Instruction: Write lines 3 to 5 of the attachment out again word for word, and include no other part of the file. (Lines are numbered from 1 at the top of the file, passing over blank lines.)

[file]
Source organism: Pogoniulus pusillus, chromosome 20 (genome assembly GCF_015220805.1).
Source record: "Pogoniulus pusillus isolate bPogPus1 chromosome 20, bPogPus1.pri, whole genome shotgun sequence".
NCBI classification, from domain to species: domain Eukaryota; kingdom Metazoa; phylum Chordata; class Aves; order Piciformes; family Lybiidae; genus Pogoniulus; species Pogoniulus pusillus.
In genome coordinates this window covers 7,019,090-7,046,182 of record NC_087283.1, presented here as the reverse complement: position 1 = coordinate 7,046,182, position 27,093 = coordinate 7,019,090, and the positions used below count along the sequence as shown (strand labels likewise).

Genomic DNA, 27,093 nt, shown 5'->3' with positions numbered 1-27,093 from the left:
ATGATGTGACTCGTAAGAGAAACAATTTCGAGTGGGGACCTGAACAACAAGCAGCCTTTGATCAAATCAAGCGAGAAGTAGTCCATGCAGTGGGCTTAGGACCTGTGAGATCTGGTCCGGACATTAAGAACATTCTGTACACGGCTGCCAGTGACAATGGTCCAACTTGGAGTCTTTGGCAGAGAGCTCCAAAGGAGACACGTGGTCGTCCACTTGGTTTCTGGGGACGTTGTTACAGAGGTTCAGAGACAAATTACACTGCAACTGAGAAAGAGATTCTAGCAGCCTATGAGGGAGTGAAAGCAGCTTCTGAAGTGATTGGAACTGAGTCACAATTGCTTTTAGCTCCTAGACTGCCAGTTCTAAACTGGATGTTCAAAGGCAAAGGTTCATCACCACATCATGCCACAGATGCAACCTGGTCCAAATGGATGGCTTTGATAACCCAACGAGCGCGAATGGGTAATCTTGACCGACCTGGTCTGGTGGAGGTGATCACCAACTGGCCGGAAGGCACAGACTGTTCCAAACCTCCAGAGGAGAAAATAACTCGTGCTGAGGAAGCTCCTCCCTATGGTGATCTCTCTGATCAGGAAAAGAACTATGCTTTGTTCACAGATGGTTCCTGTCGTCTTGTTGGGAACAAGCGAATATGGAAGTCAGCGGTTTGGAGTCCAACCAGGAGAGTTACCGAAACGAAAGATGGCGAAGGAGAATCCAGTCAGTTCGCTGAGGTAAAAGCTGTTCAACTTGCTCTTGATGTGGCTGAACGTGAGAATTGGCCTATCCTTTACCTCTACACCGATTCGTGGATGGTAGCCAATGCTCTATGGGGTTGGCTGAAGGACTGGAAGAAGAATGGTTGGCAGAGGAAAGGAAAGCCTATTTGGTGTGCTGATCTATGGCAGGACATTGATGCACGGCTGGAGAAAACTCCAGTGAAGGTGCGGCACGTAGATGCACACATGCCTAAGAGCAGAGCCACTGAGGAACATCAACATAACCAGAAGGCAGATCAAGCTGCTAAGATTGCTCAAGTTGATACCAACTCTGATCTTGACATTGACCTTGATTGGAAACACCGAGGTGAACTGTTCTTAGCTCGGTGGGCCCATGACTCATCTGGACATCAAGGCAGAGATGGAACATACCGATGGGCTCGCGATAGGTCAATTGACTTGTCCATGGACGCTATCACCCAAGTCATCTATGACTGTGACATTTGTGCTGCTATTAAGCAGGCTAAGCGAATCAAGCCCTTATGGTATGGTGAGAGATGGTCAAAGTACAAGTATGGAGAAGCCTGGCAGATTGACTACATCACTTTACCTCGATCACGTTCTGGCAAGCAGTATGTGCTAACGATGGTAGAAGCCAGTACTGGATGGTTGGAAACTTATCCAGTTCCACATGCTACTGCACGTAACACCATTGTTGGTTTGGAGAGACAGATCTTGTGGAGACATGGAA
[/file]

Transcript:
NCBI classification, from domain to species: domain Eukaryota; kingdom Metazoa; phylum Chordata; class Aves; order Piciformes; family Lybiidae; genus Pogoniulus; species Pogoniulus pusillus.
In genome coordinates this window covers 7,019,090-7,046,182 of record NC_087283.1, presented here as the reverse complement: position 1 = coordinate 7,046,182, position 27,093 = coordinate 7,019,090, and the positions used below count along the sequence as shown (strand labels likewise).

Genomic DNA, 27,093 nt, shown 5'->3' with positions numbered 1-27,093 from the left: